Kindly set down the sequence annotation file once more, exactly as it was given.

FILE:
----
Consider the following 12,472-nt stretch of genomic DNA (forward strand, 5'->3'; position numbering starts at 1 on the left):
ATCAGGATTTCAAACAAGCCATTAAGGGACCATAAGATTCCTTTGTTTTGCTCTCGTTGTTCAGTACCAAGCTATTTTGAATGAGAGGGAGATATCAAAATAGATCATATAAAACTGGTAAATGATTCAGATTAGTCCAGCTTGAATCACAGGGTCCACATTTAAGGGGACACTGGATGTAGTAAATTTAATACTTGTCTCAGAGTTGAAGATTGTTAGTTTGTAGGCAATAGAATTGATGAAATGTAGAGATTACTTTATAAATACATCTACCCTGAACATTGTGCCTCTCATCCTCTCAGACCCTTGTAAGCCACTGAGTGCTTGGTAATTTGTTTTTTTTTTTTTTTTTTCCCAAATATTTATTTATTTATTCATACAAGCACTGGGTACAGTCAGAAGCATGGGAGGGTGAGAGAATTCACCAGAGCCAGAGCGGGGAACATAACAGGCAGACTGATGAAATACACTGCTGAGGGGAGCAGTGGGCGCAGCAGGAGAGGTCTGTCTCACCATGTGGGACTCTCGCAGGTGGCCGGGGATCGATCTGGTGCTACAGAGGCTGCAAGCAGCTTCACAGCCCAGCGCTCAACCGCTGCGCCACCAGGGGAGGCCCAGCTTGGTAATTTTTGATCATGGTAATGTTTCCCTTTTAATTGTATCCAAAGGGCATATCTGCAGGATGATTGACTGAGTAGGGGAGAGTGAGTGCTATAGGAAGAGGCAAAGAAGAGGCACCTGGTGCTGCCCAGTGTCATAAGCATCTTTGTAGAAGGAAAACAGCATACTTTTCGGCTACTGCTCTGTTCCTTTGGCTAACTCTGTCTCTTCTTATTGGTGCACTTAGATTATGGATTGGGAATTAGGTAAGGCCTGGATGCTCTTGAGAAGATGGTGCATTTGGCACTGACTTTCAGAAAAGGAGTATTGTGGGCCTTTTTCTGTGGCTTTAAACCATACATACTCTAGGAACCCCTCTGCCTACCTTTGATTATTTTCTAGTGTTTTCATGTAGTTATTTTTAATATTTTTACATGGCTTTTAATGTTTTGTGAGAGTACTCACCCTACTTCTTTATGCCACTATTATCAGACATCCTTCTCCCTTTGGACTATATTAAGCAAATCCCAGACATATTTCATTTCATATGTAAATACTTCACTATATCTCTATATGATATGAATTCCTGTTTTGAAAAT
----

Consider the following 12,472-nt stretch of genomic DNA (forward strand, 5'->3'; position numbering starts at 1 on the left):
ATCAGGATTTCAAACAAGCCATTAAGGGACCATAAGATTCCTTTGTTTTGCTCTCGTTGTTCAGTACCAAGCTATTTTGAATGAGAGGGAGATATCAAAATAGATCATATAAAACTGGTAAATGATTCAGATTAGTCCAGCTTGAATCACAGGGTCCACATTTAAGGGGACACTGGATGTAGTAAATTTAATACTTGTCTCAGAGTTGAAGATTGTTAGTTTGTAGGCAATAGAATTGATGAAATGTAGAGATTACTTTATAAATACATCTACCCTGAACATTGTGCCTCTCATCCTCTCAGACCCTTGTAAGCCACTGAGTGCTTGGTAATTTGTTTTTTTTTTTTTTTTTTCCCAAATATTTATTTATTTATTCATACAAGCACTGGGTACAGTCAGAAGCATGGGAGGGTGAGAGAATTCACCAGAGCCAGAGCGGGGAACATAACAGGCAGACTGATGAAATACACTGCTGAGGGGAGCAGTGGGCGCAGCAGGAGAGGTCTGTCTCACCATGTGGGACTCTCGCAGGTGGCCGGGGATCGATCTGGTGCTACAGAGGCTGCAAGCAGCTTCACAGCCCAGCGCTCAACCGCTGCGCCACCAGGGGAGGCCCAGCTTGGTAATTTTTGATCATGGTAATGTTTCCCTTTTAATTGTATCCAAAGGGCATATCTGCAGGATGATTGACTGAGTAGGGGAGAGTGAGTGCTATAGGAAGAGGCAAAGAAGAGGCACCTGGTGCTGCCCAGTGTCATAAGCATCTTTGTAGAAGGAAAACAGCATACTTTTCGGCTACTGCTCTGTTCCTTTGGCTAACTCTGTCTCTTCTTATTGGTGCACTTAGATTATGGATTGGGAATTAGGTAAGGCCTGGATGCTCTTGAGAAGATGGTGCATTTGGCACTGACTTTCAGAAAAGGAGTATTGTGGGCCTTTTTCTGTGGCTTTAAACCATACATACTCTAGGAACCCCTCTGCCTACCTTTGATTATTTTCTAGTGTTTTCATGTAGTTATTTTTAATATTTTTACATGGCTTTTAATGTTTTGTGAGAGTACTCACCCTACTTCTTTATGCCACTATTATCAGACATCCTTCTCCCTTTGGACTATATTAAGCAAATCCCAGACATATTTCATTTCATATGTAAATACTTCACTATATCTCTATATGATATGAATTCCTGTTTTGAAAAT